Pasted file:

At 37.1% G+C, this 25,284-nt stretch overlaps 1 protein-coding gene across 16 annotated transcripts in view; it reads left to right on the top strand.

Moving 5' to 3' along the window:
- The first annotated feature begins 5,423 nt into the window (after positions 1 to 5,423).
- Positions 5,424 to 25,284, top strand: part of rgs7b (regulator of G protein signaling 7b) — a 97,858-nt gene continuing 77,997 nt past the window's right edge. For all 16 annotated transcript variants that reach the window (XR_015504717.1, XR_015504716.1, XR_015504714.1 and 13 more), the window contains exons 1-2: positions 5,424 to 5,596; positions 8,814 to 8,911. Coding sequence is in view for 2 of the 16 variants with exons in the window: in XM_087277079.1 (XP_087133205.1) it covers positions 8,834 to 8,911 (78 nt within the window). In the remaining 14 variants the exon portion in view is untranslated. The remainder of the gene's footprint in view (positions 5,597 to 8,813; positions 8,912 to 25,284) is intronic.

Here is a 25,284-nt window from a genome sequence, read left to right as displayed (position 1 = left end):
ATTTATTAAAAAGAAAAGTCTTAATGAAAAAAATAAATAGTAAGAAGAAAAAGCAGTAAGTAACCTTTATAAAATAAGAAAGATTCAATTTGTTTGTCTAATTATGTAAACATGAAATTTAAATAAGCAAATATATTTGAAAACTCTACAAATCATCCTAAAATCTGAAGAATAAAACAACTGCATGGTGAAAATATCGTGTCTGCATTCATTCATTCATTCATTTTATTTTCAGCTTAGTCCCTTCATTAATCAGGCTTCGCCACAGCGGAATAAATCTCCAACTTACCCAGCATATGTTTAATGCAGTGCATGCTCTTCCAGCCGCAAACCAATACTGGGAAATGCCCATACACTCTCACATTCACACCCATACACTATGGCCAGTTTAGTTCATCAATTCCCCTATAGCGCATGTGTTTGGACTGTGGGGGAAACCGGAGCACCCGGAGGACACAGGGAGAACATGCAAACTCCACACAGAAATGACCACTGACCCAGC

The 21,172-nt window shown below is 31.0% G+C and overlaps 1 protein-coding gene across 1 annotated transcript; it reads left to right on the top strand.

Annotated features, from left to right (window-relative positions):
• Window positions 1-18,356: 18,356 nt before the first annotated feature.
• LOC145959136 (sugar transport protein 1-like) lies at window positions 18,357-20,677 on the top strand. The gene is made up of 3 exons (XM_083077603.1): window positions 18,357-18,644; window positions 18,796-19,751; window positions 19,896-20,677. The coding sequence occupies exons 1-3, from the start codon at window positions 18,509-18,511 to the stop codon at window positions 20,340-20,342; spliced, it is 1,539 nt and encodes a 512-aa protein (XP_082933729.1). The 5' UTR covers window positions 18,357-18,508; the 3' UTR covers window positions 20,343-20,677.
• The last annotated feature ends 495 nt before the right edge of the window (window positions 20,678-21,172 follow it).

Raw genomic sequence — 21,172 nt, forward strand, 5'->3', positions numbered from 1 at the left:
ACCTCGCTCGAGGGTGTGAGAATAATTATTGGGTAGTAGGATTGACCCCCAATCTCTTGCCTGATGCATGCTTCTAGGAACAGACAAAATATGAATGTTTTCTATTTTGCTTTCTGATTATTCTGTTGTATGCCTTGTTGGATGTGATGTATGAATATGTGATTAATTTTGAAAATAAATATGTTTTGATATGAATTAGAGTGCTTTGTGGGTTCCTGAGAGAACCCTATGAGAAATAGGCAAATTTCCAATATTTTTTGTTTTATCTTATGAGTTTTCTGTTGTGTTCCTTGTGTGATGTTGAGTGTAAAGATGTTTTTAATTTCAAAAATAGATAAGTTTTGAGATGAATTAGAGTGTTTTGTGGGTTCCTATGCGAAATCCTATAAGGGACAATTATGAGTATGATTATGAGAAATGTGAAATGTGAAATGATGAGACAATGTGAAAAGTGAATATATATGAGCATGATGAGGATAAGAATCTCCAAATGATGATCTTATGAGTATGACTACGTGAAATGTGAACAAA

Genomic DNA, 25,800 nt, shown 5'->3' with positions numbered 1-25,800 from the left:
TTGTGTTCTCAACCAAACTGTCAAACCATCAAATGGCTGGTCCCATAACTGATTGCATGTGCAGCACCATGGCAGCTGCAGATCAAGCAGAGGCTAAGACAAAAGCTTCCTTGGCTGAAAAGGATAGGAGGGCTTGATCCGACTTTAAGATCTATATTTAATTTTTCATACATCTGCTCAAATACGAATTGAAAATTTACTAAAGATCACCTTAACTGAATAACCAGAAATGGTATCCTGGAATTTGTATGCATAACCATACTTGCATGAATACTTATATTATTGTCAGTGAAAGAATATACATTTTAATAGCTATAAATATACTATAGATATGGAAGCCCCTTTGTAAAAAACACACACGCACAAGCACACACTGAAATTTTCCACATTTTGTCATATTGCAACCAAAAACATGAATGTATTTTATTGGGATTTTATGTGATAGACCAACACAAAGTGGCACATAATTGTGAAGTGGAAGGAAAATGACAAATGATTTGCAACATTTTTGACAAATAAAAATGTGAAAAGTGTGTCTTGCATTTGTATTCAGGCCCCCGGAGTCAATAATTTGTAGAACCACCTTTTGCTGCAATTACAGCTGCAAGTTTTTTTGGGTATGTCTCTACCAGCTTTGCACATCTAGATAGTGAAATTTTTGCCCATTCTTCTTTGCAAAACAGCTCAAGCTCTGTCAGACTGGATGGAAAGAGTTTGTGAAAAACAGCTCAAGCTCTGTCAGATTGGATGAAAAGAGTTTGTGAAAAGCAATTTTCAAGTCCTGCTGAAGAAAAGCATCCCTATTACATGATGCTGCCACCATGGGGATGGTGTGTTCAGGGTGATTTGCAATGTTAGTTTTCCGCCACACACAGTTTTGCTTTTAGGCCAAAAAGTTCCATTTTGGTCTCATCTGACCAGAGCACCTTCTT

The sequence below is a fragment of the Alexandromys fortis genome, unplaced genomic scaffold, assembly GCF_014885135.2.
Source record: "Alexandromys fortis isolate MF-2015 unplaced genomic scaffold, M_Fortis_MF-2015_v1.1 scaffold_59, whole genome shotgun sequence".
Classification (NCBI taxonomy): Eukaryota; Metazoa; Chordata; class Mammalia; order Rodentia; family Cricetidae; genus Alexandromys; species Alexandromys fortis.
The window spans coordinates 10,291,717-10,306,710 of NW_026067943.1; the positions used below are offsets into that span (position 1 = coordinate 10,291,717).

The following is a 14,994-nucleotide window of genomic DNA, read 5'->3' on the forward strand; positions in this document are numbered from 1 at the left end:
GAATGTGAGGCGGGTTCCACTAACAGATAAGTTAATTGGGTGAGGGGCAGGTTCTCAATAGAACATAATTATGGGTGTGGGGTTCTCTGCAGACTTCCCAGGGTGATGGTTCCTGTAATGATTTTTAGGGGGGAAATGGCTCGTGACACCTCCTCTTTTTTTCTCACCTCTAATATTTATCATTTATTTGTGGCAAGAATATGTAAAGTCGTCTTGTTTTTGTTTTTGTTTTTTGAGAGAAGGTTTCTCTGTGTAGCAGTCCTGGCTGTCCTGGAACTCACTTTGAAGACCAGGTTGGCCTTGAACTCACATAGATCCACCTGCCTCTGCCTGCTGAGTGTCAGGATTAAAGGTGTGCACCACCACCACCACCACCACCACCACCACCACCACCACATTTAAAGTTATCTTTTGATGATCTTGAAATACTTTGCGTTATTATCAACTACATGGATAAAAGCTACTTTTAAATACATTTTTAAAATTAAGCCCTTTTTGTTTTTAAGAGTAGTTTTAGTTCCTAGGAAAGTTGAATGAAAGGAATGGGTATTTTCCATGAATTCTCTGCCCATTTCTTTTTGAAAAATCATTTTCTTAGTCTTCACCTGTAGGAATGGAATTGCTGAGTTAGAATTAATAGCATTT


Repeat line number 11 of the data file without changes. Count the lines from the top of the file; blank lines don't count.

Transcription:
• The last annotated feature ends 495 nt before the right edge of the window (window positions 20,678-21,172 follow it).